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Wine: Opponents Seeing Red
Iowa's defense tough to date in the 'Red Zone'
Iowa entertains Iowa State Saturday at historic Kinnick Stadium in the annual Hy-Vee Cy-Hawk Series battle for college football braggin' rights in the state.
Iowa entertains Iowa State Saturday at historic Kinnick Stadium in the annual Hy-Vee Cy-Hawk Series battle for college football braggin' rights in the state.
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Sept. 7, 2008

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    IOWA CITY, Iowa -- While loyal fans and sports reporters obsess about Iowa's so-called quarterback controversy, here's a piece of information that might divert their attention:

    The Hawkeyes have not allowed their first two opponents to penetrate the red zone.

    That's right, not only were Maine and Florida International held without a touchdown, they were unable to advance beyond Iowa's 20-yard line. So let's take a moment to forget about quarterbacks and tip our hats to the Iowa defense.


    Yes, I know: Maine and Florida were both overmatched by the Hawkeyes. But it is a significant achievement to play consecutive games and keep your opponents out of that piece of the football field known as "the red zone."

    That's especially true when both games were decided by halftime, and reserves -- many not even on the depth chart -- played much of the second half.

    With the aid of a 15-yard penalty just before halftime, Maine reached the 23-yard line and booted a field goal, the only points given up by Iowa's defense in two games. The Bears crossed midfield only twice in the second half, advancing to the 39- and 45-yard lines.

    Florida International had the ball in Iowa territory twice in each half, and one of those possessions followed an Iowa fumble. The Panthers gave up the ball twice on downs and twice had passes intercepted.

    Yes, Iowa's defense has performed admirably, and this is a unit with a lot of underclassmen. The only senior starters are tackles Matt Kroul and Mitch King, along with Bradley Fletcher and Harold Dalton in the secondary.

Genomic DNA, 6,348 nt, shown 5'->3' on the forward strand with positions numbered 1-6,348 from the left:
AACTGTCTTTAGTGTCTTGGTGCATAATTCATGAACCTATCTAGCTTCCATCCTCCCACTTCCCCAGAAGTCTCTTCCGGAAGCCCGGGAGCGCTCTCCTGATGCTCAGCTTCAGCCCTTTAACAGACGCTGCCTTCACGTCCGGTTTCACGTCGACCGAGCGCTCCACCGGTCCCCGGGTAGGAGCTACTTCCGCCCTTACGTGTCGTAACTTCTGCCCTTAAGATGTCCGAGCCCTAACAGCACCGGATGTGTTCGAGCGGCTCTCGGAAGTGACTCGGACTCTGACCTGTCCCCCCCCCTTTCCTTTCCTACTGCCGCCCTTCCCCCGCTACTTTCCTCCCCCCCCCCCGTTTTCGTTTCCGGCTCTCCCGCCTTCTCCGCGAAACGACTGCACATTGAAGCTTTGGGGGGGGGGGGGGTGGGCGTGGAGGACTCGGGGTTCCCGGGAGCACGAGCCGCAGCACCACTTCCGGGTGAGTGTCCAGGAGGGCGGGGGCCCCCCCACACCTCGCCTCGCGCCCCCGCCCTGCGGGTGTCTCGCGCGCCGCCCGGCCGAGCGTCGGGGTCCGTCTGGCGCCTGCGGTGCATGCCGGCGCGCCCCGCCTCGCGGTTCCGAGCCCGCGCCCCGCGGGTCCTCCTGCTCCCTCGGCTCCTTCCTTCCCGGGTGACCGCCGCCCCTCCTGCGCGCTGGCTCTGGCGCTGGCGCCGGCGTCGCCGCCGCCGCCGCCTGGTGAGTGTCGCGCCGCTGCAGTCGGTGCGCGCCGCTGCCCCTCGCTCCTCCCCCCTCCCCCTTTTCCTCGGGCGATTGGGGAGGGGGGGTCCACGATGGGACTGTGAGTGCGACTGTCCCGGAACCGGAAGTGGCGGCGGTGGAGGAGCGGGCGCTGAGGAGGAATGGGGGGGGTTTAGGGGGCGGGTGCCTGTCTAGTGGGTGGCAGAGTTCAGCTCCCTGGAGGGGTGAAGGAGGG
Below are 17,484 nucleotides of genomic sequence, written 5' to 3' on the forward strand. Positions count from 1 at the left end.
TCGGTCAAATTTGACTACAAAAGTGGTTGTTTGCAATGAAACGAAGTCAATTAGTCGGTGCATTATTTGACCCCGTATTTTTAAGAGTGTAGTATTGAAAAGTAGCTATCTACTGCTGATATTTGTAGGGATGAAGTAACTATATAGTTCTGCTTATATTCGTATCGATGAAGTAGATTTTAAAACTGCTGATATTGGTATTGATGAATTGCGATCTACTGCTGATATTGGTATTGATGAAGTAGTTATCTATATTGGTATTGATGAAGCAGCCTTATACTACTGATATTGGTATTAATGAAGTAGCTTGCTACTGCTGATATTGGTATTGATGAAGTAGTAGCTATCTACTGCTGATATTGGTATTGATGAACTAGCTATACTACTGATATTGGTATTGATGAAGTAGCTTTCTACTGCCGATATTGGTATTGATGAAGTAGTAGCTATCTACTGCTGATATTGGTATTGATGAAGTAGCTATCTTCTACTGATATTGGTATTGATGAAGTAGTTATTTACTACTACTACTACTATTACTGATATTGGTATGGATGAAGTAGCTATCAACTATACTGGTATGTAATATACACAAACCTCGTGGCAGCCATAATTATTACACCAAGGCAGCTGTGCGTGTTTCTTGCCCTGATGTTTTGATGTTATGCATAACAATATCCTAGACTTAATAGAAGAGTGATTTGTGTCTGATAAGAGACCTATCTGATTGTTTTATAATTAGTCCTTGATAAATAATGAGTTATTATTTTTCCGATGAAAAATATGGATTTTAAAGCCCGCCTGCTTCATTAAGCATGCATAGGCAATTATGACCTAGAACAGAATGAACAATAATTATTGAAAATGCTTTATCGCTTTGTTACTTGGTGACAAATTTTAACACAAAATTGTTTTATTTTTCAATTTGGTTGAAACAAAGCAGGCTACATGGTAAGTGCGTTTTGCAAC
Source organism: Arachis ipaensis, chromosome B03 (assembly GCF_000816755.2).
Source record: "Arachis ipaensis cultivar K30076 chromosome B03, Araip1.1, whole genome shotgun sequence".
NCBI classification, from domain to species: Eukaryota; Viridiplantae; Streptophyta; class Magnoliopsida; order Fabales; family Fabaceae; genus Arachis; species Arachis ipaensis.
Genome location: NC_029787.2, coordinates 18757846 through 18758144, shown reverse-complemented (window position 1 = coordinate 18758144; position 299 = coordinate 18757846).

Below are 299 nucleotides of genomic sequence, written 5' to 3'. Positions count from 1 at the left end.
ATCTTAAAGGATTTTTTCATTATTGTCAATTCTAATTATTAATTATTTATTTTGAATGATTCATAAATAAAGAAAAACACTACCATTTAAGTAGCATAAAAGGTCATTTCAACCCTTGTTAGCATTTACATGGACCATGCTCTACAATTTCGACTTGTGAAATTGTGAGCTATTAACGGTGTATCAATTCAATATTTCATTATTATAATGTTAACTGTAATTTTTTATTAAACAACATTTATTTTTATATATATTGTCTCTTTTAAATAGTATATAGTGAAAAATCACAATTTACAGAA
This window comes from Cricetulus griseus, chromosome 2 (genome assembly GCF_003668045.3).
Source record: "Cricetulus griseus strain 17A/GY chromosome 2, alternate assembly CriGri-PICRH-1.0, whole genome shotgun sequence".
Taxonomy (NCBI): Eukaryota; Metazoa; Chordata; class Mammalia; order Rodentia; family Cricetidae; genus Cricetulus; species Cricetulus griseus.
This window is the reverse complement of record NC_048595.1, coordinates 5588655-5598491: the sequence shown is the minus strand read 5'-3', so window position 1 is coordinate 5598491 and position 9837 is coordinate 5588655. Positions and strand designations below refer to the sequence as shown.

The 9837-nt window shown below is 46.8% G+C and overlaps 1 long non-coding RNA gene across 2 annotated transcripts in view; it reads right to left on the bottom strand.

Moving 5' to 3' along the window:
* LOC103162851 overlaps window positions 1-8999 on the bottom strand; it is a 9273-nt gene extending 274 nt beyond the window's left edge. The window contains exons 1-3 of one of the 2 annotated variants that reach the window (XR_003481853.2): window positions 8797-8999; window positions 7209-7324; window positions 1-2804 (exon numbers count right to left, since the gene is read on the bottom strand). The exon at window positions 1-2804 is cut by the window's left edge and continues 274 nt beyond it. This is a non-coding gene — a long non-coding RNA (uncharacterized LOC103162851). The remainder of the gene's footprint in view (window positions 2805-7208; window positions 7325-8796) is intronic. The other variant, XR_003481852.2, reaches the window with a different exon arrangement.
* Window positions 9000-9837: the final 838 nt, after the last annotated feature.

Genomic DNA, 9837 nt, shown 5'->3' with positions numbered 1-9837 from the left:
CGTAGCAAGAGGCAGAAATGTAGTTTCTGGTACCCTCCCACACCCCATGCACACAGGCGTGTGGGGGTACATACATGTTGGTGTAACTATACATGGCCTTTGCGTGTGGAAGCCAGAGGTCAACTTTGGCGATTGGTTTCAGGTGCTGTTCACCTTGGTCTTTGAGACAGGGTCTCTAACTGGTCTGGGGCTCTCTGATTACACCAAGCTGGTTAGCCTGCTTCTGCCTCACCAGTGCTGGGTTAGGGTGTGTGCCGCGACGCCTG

And Iowa's defense is getting more aggressive. After giving up 137 yards rushing and getting only one sack in the opening game, it had six sacks and held FIU to only 56 yards rushing.





    The Hawkeyes have not allowed their first two opponents to penetrate the red zone.

    That's right, not only were Maine and Florida International held without a touchdown, they were unable to advance beyond Iowa's 20-yard line. So let's take a moment to forget about quarterbacks and tip our hats to the Iowa defense.

    Yes, I know: Maine and Florida were both overmatched by the Hawkeyes. But it is a significant achievement to play consecutive games and keep your opponents out of that piece of the football field known as "the red zone."



    End Adrian Clayborn and linebacker Jeremiha Hunter -- both sophomores -- top Iowa's tackle chart with 14 each. Pat Angerer, a junior linebacker, has intercepted two passes.

    The two-deep lists six freshmen -- three redshirts and three in their first year.

    Iowa's defense played very well against two opponents it was heavily favored to beat. Saturday it will get a much stiffer test when Iowa State visits Kinnick Stadium. The Cyclones have two decisive wins on their home field.

    The Hawkeyes will be favored to win this game, which is not necessarily good news. In recent years, they have not handled the favorite's role very well.

    Iowa State pulled an upset at Kinnick in 1998, Hayden Fry's last year as head coach. It happened again in 2002, the only loss in Iowa's regular season. Iowa was favored but lost at Ames in '05 and '07.

    That's four Iowa State upsets in the last 10 years, and they all stung the Hawkeyes and their fans. Especially the one six years ago in which the Cyclones overcame a 17-point halftime deficit.

    But that was then and this is now. The Hawkeyes are off to a solid start and could be on their way to a very good season.

    To achieve that, however, they must continue to play agressive defense and forget their quarterback controversy. And they better protect the home field and live up to their role as the favorite.

    Editor's Note: Wine Online is written by George Wine, long-time sports information director at the University of Iowa and a member of the UI Athletics Hall of Fame. Wine currently lives in nearby Coralville and when he's not writing books - he's authored two including "Black and Gold Memories" - he's following the Hawkeyes.



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